Solute transport through the bone lacunar-canalicular system is believed to be essential for osteocyte survival and function but has proved difficult to measure. We report an approach that permits direct measurement of real-time solute movement in intact bones. By using fluorescence recovery after photobleaching, the movement of a vitally injected fluorescent dye (sodium fluorescein) among individual osteocytic lacunae was visualized in situ beneath the periosteal surface of mouse cortical bone at depths up to 50 μm with laser scanning confocal microscopy. Transport was analyzed by using a two-compartment mathematical model of solute diffusion that accounted for the characteristic anatomical features of the lacunar-canalicular system. The diffusion coefficient of fluorescein (376 Da) was determined to be 3.3 ± 0.6 × 10-6 cm2/sec, which is 62% of its diffusion coefficient in water and is similar to diffusion coefficients measured for comparably sized molecules in cartilage. The diffusion of fluorescein in bone is also consistent with the presence of an osteocyte pericellular matrix whose structure resembles that proposed for the endothelial glycocalyx [Squire, J. M., Chew, M., Nneji, G., Neal, C., Barry, J. & Michel, C. (2001) J. Struct. Biol. 136, 239–255]. To our knowledge, this is the first instance where the dynamics of molecular movement has been measured directly in the bone lacunar-canalicular system. This in situ imaging approach should also facilitate the analysis of convection-based transport mechanisms in bones of living animals.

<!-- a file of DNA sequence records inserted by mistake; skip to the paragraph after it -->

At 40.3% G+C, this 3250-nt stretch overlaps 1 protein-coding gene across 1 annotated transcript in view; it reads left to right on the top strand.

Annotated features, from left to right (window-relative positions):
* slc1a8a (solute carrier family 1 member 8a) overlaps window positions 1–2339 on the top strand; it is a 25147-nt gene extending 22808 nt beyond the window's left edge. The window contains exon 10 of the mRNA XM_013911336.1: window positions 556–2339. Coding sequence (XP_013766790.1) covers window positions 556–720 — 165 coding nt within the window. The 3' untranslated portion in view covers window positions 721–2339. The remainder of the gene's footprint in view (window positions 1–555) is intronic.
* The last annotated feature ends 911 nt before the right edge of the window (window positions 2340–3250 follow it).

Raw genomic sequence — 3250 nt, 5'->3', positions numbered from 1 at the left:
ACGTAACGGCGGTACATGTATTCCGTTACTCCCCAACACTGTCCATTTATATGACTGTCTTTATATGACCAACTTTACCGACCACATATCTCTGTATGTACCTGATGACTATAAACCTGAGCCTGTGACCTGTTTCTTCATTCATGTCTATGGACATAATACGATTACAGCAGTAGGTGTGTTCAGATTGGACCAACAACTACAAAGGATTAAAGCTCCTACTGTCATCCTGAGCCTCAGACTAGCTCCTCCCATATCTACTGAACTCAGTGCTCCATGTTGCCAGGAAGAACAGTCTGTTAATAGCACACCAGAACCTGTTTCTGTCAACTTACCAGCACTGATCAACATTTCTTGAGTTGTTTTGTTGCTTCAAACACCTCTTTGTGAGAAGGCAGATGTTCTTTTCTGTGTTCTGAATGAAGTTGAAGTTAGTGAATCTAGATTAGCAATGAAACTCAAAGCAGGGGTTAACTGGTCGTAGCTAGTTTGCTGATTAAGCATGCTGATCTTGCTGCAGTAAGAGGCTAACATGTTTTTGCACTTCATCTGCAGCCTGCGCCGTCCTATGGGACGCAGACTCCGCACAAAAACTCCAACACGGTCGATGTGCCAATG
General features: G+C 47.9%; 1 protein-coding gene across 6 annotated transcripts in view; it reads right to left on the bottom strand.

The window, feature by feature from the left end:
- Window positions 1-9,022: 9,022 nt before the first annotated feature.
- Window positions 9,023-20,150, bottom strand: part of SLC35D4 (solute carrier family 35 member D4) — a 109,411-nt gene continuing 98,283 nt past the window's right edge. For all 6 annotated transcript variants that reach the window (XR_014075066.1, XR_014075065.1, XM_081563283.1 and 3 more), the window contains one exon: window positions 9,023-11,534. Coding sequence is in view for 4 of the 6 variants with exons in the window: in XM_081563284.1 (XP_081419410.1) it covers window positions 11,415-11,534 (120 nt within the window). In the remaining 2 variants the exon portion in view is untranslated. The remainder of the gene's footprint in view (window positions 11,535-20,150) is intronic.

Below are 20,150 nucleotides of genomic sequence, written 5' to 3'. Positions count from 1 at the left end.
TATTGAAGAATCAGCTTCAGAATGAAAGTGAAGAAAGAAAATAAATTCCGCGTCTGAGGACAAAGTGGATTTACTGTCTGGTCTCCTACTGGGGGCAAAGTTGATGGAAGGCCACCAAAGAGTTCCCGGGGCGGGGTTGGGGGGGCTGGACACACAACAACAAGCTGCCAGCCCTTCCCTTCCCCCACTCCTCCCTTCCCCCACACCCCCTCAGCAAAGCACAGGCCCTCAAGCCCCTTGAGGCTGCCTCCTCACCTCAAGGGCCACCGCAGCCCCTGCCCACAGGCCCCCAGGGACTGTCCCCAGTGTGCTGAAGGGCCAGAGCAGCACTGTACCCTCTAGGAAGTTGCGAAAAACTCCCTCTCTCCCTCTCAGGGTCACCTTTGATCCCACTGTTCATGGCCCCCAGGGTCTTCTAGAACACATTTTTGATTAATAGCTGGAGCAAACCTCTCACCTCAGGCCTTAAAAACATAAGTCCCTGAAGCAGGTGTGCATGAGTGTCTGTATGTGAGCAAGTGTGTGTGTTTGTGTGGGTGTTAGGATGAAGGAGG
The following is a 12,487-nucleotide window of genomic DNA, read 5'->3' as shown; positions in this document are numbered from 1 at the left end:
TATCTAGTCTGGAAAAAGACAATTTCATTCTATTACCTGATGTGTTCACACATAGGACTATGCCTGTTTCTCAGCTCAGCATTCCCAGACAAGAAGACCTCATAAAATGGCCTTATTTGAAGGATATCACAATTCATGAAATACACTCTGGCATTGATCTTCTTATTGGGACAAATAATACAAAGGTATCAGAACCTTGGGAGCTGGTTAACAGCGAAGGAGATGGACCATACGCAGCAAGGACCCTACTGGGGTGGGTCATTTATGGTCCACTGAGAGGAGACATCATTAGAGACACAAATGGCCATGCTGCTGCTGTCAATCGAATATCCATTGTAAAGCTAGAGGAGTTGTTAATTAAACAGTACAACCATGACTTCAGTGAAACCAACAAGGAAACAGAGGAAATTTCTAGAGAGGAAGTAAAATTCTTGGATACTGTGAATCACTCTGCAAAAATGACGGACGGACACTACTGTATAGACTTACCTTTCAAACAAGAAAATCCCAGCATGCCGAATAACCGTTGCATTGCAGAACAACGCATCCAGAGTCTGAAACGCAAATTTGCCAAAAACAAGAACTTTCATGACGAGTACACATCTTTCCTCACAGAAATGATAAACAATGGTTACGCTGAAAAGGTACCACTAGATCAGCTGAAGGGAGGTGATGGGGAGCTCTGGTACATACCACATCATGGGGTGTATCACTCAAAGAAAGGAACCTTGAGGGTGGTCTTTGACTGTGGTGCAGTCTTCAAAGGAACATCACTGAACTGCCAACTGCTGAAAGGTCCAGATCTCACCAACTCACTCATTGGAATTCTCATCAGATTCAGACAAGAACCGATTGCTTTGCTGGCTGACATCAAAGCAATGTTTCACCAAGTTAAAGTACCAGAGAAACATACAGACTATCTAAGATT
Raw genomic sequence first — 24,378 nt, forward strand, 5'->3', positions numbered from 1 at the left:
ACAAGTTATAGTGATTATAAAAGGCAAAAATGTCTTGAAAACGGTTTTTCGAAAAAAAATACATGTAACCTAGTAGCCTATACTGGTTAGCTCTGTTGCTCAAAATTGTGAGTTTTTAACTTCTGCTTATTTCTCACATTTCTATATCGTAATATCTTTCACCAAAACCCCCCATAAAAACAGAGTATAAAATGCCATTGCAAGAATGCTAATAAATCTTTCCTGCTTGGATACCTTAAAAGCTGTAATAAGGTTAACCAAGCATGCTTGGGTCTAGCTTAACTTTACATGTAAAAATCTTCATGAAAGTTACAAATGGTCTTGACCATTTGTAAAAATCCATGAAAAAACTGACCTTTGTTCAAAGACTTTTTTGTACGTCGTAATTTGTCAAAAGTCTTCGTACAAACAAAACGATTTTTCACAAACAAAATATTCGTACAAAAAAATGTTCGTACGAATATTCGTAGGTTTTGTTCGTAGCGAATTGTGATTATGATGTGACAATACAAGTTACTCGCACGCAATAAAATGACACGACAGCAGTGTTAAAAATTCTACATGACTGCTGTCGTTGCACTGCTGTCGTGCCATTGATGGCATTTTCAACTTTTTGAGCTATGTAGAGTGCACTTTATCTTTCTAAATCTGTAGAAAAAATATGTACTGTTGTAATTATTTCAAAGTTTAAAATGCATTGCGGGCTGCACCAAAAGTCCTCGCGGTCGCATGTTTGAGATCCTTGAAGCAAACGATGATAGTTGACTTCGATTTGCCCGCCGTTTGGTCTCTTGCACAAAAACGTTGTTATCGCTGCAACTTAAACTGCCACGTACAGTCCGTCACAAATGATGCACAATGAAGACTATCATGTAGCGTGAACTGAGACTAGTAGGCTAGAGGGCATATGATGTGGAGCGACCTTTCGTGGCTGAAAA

diffusion coefficient; fiber matrix theory; fluorescence recovery after photobleaching; osteocyte; confocal microscopy